One blogger's take on movies, television shows, books, and music -- the good, the bad, and the bottom line

Tuesday, May 22, 2007

Memjet: The Future of Printing? Check this out:

What Memjet does is hard to believe: It prints letter-size output at 60 ppm—that's one page per second—with a 1,600- by 1,600-dot-per-inch (dpi) printer that Silverbrook says will be available in 2008 for maybe $200 to $300. Not only that, but the projected cost per page is less than 2 cents for a monochrome page and less than 6 cents for a color page.

Supposedly, this miracle will be available next year. If it's true, sign me up for one!

A comment on the comments to my last post aboutgas prices: wow.

I'm trying not to take the various negative comments too seriously, even the ones that used variations on "you're an idiot." I still think [very unscientifically] that gas prices now hurt a lot more than they have in the past. Also, it just seems, uh, unusual, for prices to shoot up by such relatively large increments. For example, between last week and this, gas prices here in Knoxville jumped 8 to 10 cents. I stand by my statement that I have never seen such sudden -- and consistent -- price bumping.

On a (hopefully) less controversial front, I'm starting to think about adding some sort of audio system to my HD TV. I'm interested in anyone's opinions. At first, I thought of just hooking up an old stero receiver and a couple of speakers. Then, trying to avoid working, I saw this Sony HT-DDW700 Complete 5.1-Channel DVD Home Theater System. I don't really need DVD capacity [I've got one already, of course], and my price range is below $250. Any comments or suggested alternatives?

Friday, May 18, 2007

OK, I'm one of those Democrats "seething" at the injustice of high gas prices. Geroge Will, who I bet hasn't had to worry about what it costs to fill up a tank with gas in a lot of years, pooh-poohs the ridiculously high gas prices: "In real (inflation-adjusted) rather than nominal dollars, $3.07 is less than gasoline cost in 1981."

Here's the BIIIG problem with that. Average salaries/pay rates haven't kept up with the rising cost of goods and services -- especially gasoline. I'd be interested in what the "real (inflation adjusted)" salary/pay rates are, as well. I mean, you can't draw an informed conclusion without that datum.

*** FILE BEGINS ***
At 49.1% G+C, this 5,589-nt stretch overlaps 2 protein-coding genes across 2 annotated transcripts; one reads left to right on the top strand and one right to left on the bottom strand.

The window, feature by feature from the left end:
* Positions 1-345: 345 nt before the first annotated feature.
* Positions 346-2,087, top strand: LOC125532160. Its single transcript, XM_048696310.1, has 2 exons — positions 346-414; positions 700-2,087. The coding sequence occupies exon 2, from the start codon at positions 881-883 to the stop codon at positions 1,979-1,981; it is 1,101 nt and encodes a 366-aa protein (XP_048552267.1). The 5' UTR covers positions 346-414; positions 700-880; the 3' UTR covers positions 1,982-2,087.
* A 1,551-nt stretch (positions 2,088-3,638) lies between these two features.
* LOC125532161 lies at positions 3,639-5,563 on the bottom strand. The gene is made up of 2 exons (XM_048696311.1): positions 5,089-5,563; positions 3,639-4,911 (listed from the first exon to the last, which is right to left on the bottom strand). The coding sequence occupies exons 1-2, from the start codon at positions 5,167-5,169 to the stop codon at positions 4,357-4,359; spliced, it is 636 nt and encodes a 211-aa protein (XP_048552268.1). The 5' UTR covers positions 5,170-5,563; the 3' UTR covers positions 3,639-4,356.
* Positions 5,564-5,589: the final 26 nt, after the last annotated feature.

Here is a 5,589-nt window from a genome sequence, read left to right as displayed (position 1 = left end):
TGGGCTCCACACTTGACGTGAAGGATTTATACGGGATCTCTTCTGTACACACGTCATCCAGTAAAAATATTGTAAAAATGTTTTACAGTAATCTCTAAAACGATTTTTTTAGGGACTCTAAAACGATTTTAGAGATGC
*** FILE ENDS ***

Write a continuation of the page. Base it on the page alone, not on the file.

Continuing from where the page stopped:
Oh, and why has gas consumption gone up a little over 2% in the past year? Could it be that fewer people are flying because flying is so damn expensive? And why is flying so damn expensive? Hmmmm.

Also, when have we EVER seen gas prices increase so radically so fast? Prior to Katrina, I can't ever remember a time when we would see a pump price increase by 10 cents per gallon within a week's space of time. Now it's routine. The reason for these unconscionable price hikes is that the oil companies, when they saw we would pay anything for the gas, simply decided to kick up the price. It didn't matter how much or how quickly, they knew we would pay, because we HAVE to pay. What real choice do we have? Of course we're being gouged, and the oil industry is laughing all the way to the bank with their record profits.

I saw a program on TV recently about alternative fuel sources, including hybrid, biodiesel, hydrogen and compressed air. What most of these developers have done on literally a shoestring suggests to me that with a concerted government effort, we could be in business with, say hydrogen, almost right away. Here's one outfit, in Norway, that's, uh, paving the way. for a comprehensive look at U.S. government info on this topic check out the 2007 Cyber Guide to Hydrogen Energy, Fuel Cell Cars and Vehicles, Federal Government Research (Three CD-ROM Set).

In the realm of oil/politics fiction (maybe), check out The Formula,featuring George C. Scott and Marlon Brando, and directed by Rocky and The Karate Kid's director, John Avildsen.

UPDATE: Thanks to an anonymous commenter, it appears that, comparing 1981 to 2004, average weekly wages between the two are essentially identical. So, while wages have remained the same, look at where gas prices have gone. It IS more for schlubs like us, because our wages haven't kept up with gas prices.

Wednesday, May 16, 2007

Instapundit has an interesting post on the Japanese criminal justice system. Well, it was interesting to me, because I just happened to finish reading James Clavell's Gai-Jin, an incredibly dense and vivd historical novel of the early years of western involvement in Japan (1862, specifically). While a novel, the book highlights the extraordinary cultural and moral differences between westerners (British, French, American, etc.) and the native Japanese. The Japanese justice system, which I bet was grafted onto the country following WWII, is consistent with those differences, and demonstrates the extent to which asians generally, and Japanese particularly, simply think differently than we do. As Gai-Jin illustrates, that's neither good nor bad; it simply is.

By the way, Gai-Jin is a helluva book, but at 1,035 pages, you have to wade through it a bit. Nevertheless, I give it four flicks, and recommend the rest of the Clavell Asia novels.

Monday, May 14, 2007

"My Favorite Use of Post-It Notes"

This should be my worst problem....